Thirteen years old– do you remember what it felt like? Imagine, for a moment, if you will. You there?
Now, let’s go to Youth Street.
I twiddled my fingers nervously. Blonde, freckled, barely out of eighth grade– after a long plane ride I had found myself in Newcastle, Australia. It was Saturday afternoon and I had been invited to come to Youth Street Teams. “What do you love to do?” a staff in a black “Team” shirt asked. I glanced at some of the options– skate, surf, music, sports– and yes, art team! I signed up at “rego” (Australian for “registration”), said goodbye to my parents for the afternoon, and plonked down in the Youth Street cafe.
Although it was eight years ago, I still remember that day– mentors championed me to be creative (stencil-and-spray-paint shirts!), I belonged even though I was the “new girl”, and I met life-long friends. I was only visiting my family in Australia for two weeks, then going back home.
But as a thirteen-year-old, one day being “Crew” at Youth Street impacted me for years to come.
Fast forward, and I found myself twiddling my fingers nervously again on a Saturday afternoon. Yet this time, I was the one with the black Youth Street Team shirt on.
In the next hour, youth from ages 10 to 17 would be coming through our Warehouse doors– and it was my turn to mentor, to provide a space to belong, and connect new friends. I was no longer just a DTS student– we were encouraged that we were staff now, too– and it was time to dive in.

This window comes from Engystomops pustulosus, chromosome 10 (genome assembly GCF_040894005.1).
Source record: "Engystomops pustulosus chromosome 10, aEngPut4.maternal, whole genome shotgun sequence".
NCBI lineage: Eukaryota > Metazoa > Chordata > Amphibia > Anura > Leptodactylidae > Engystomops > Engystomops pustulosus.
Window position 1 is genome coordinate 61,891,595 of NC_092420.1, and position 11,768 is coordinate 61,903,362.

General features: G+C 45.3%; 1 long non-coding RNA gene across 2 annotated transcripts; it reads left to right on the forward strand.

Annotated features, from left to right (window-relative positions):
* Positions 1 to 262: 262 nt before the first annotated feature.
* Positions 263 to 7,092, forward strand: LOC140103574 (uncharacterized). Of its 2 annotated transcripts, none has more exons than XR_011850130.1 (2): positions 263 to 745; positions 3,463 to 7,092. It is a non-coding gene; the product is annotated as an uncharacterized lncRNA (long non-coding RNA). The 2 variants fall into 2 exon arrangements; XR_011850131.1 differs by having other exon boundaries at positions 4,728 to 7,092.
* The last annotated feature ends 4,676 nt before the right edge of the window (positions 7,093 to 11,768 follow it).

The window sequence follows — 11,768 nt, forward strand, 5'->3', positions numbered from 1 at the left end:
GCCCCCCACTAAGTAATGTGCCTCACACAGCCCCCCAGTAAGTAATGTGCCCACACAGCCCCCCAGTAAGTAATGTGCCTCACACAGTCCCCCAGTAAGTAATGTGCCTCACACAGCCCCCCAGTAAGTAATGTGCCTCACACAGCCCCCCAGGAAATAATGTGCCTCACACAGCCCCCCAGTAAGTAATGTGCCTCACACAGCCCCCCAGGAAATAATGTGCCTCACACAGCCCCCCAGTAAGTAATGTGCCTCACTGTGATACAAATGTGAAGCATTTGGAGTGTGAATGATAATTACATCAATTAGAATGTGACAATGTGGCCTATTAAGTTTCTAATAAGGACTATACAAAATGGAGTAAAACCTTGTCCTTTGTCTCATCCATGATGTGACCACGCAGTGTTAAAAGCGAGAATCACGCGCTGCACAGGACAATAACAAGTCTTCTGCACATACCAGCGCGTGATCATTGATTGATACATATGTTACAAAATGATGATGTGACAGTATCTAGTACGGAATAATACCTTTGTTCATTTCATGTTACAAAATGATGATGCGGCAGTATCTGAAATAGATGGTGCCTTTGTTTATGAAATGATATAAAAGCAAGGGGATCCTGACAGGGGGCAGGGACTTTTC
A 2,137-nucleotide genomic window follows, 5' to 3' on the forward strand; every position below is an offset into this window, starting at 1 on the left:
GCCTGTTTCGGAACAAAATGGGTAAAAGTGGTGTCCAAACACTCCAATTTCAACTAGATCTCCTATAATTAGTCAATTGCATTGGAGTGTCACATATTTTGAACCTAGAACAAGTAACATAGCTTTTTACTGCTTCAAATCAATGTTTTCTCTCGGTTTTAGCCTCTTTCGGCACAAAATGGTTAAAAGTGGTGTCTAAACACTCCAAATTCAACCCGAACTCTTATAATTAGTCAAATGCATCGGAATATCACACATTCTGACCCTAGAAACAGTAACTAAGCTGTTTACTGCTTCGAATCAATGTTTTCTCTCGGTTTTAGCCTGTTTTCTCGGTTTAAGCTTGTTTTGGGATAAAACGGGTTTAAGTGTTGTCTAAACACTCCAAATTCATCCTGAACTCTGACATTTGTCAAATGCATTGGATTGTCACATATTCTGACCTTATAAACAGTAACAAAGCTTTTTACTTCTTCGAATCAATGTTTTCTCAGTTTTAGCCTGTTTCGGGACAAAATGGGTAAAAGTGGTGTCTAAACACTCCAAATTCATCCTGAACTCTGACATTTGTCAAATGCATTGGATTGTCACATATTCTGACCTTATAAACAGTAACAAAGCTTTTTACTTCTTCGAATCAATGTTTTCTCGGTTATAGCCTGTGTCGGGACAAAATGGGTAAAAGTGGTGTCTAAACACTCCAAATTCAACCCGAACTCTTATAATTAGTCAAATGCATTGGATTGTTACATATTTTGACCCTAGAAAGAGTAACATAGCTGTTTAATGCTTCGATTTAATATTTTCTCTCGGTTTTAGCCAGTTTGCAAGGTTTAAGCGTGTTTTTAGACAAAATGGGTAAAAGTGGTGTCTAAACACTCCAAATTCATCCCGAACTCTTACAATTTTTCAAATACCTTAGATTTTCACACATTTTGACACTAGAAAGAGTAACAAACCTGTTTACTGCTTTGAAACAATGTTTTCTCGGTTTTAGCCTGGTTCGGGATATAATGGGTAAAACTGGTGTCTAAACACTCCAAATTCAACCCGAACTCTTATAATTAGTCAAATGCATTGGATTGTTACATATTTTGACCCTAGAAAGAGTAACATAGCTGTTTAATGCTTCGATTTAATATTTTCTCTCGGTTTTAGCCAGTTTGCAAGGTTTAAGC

It’s then I noticed shy eyes and freckles that matched my own. Our team’s name-memory game had started, names bouncing around the room like a ping-pong match. Many of the other crew knew each other well, chattering and joking. Yet this young one hesitated joining the game’s circle. It’s there I flash-backed to my own “new girl” feeling long ago.
“It’s my first day, too,” I whispered to her. Instantly, she smiled– and stepped in.
Eighteen, twenty-five, thirty years old– do you know what that feels like? Picture it, for a moment, if you will. Then– imagine being able to champion teenagers, providing a space for them to belong, and finally building relationships that last longer than just one Saturday.
That’s Youth Street for me.